Here's a little sampler I've created to try some techniques prior to attaching the 11 journal-sized quilt-lets to the backing for my Threads of Our Lives quilt going in "The Nearness of You" exhibition next month. I've named it "School Days" as it features photos of both my mom and my dad during their grade school years. The background is a wonderful tapestry that appears to be primariliy black with some brown running through it - but the brown is actually made up of red, gold, and green threads amidst the black warp. There's a bit of a nubby texture to it, which I like a lot. The little quilts are all of smooth muslin, so the contrast is wonderful. It's nearly time to mail the darned thing out but I haven't attached a single quilt-let! And then there's the photography...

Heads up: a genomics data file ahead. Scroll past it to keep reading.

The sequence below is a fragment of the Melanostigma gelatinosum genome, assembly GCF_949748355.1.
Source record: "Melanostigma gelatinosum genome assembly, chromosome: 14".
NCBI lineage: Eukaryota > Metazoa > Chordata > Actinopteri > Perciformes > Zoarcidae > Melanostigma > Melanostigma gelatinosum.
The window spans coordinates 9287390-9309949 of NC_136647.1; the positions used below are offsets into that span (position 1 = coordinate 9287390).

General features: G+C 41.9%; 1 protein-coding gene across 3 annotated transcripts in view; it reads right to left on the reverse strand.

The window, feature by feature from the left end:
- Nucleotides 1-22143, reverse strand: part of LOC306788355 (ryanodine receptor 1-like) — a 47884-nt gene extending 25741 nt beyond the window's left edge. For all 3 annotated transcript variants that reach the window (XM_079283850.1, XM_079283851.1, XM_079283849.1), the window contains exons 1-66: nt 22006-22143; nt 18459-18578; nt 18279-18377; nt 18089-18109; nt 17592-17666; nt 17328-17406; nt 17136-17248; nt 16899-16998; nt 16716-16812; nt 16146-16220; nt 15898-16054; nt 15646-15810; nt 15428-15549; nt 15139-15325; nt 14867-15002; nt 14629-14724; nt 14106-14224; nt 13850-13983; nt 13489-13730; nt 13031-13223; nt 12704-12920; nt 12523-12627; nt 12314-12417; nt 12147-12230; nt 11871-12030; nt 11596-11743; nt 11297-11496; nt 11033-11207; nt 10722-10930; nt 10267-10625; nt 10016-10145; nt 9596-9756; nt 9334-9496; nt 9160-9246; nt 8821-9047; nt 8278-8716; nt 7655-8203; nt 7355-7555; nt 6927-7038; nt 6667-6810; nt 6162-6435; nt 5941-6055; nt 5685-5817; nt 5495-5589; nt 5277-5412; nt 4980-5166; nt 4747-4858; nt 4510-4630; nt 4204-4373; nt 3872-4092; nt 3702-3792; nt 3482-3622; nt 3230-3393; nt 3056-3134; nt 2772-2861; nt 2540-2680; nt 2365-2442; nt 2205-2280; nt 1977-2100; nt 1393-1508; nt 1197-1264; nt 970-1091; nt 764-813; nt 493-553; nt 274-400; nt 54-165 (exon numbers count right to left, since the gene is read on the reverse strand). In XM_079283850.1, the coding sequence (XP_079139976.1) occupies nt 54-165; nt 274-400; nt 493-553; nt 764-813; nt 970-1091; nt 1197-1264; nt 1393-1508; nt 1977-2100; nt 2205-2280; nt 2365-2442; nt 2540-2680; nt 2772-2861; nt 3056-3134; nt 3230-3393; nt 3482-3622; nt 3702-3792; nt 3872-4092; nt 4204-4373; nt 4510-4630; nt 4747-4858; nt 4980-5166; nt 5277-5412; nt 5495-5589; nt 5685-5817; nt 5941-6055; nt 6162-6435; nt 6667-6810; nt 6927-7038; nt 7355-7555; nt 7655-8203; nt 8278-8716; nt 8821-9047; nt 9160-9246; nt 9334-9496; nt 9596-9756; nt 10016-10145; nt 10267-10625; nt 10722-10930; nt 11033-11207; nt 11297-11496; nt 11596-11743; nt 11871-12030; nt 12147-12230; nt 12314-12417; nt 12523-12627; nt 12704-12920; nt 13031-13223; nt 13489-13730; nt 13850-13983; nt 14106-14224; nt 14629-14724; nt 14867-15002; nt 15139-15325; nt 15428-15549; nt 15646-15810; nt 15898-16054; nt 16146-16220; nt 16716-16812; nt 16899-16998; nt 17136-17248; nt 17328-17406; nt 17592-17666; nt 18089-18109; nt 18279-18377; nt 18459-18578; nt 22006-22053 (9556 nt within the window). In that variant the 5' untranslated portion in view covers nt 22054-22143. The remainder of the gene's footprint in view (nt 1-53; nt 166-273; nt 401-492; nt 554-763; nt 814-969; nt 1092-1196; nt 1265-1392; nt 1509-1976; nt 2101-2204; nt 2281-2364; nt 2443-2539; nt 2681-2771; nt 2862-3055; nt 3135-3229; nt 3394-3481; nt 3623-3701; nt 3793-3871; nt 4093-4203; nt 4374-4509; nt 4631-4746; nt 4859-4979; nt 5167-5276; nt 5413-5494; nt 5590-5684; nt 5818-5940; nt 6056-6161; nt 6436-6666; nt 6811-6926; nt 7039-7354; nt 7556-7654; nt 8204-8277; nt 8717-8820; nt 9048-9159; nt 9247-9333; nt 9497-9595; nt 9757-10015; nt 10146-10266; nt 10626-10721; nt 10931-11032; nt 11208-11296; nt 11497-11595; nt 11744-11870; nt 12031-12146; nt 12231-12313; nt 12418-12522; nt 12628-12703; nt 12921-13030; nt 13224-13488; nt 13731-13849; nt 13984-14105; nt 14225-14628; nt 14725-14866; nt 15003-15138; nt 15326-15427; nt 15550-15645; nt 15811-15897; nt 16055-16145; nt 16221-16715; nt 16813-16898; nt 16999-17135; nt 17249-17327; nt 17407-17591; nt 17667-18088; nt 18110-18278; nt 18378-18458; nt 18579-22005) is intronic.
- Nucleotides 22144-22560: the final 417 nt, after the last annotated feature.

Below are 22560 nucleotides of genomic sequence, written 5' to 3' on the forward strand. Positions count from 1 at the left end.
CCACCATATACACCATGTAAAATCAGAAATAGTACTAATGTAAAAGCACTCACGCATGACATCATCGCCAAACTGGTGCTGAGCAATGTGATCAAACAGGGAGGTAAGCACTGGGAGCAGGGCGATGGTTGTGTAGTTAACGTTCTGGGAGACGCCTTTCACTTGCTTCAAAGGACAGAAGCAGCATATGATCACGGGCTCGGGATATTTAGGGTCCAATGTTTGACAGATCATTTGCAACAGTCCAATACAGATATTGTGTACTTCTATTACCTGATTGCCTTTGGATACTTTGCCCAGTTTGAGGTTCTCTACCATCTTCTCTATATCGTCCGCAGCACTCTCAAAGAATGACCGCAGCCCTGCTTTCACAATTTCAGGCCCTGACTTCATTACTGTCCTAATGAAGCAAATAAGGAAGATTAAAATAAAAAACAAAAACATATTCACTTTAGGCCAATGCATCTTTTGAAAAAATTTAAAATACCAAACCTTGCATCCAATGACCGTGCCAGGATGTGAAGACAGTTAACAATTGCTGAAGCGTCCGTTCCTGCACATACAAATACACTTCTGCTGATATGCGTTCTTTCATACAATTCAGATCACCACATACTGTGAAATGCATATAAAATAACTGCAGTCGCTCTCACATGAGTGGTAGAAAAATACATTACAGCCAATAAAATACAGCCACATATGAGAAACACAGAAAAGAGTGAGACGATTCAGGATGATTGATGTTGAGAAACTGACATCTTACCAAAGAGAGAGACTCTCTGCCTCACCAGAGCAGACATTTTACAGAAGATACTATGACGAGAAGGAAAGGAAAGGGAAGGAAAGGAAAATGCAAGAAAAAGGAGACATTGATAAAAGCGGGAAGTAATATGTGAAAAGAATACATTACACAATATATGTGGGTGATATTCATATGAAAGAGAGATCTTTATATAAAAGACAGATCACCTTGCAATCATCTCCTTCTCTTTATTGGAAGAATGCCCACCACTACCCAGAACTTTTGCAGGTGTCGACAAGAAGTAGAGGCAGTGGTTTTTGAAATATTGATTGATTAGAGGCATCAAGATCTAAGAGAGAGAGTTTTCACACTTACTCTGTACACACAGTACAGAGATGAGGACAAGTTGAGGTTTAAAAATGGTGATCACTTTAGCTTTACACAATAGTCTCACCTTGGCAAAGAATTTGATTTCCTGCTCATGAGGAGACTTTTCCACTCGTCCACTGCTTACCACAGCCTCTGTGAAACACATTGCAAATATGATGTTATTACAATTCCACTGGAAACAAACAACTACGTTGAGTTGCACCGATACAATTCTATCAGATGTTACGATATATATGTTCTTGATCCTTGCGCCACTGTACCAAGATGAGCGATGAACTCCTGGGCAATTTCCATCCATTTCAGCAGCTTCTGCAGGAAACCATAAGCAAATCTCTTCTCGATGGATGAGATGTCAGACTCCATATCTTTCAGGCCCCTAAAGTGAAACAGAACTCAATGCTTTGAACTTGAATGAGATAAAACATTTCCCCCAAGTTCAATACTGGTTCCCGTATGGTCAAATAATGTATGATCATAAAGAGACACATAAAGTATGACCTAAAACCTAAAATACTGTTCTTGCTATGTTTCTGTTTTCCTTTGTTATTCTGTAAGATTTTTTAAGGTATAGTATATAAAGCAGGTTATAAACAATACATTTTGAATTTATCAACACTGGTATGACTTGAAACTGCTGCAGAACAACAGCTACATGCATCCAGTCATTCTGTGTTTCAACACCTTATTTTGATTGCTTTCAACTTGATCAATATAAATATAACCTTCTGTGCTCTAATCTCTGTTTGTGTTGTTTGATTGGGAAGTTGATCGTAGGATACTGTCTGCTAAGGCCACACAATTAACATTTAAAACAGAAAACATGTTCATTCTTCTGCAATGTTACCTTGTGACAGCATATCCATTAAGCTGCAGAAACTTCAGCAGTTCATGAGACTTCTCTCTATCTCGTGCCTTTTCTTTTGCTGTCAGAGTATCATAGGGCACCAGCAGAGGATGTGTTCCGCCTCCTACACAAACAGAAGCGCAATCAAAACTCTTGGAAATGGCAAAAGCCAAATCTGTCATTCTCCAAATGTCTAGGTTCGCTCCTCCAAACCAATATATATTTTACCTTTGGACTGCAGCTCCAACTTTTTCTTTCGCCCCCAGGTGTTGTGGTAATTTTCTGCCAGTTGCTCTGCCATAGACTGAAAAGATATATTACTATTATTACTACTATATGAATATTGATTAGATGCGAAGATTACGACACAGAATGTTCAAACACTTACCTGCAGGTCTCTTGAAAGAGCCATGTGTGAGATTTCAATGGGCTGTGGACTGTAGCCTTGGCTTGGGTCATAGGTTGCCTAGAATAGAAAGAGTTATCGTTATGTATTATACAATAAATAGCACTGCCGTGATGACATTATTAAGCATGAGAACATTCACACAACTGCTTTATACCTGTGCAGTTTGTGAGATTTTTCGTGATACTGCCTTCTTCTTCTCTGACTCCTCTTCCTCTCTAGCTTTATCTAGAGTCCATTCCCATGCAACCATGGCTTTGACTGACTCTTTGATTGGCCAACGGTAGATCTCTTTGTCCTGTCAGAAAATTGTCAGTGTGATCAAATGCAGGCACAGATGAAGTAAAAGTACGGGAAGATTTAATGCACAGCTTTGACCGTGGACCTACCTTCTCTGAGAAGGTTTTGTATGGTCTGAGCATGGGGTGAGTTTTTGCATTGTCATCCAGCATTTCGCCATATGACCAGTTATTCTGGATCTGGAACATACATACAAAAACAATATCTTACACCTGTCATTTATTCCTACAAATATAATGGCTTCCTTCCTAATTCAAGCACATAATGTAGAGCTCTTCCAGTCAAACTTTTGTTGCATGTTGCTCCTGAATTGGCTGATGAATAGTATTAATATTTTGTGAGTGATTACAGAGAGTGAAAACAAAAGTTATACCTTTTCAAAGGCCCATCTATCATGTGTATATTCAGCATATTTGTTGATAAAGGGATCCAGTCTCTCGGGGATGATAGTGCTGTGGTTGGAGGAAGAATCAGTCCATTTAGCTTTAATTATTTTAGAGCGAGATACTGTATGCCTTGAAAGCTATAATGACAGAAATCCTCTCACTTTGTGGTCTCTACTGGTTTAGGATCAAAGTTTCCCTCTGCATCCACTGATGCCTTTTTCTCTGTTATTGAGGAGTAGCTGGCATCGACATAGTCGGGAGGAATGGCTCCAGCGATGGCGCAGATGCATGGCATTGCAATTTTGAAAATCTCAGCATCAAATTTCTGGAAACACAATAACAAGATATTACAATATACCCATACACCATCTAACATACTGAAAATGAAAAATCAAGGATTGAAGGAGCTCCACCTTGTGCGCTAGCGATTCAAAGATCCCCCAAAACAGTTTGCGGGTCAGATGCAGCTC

After our nasty rain/snow/ice storm yesterday, the birds were out in droves visiting my feeders today. Here are a few of my favorites from the day:
Titmouse + Chickadee having a dispute as to who's going to get first dibs!

Downy Woodpecker Pair - male has a touch of red on the back of his head.

Daddy Downy

Mommy Downy with her feathers ruffling in the wild + wooly wind...

Full House

Acrobatic Nuthatch hanging from the feeder

Sunday, January 08, 2006

Afternoon Delight

Afternoon sundog low in the sky

What a wonderful day for a walk! Camera on shoulder, off I went in search of beauty and textures, not to mention exercise. The following is some of what I saw and recorded.
Vapor Trails

Dried daisies

Sweetgum balls on the sidewalk...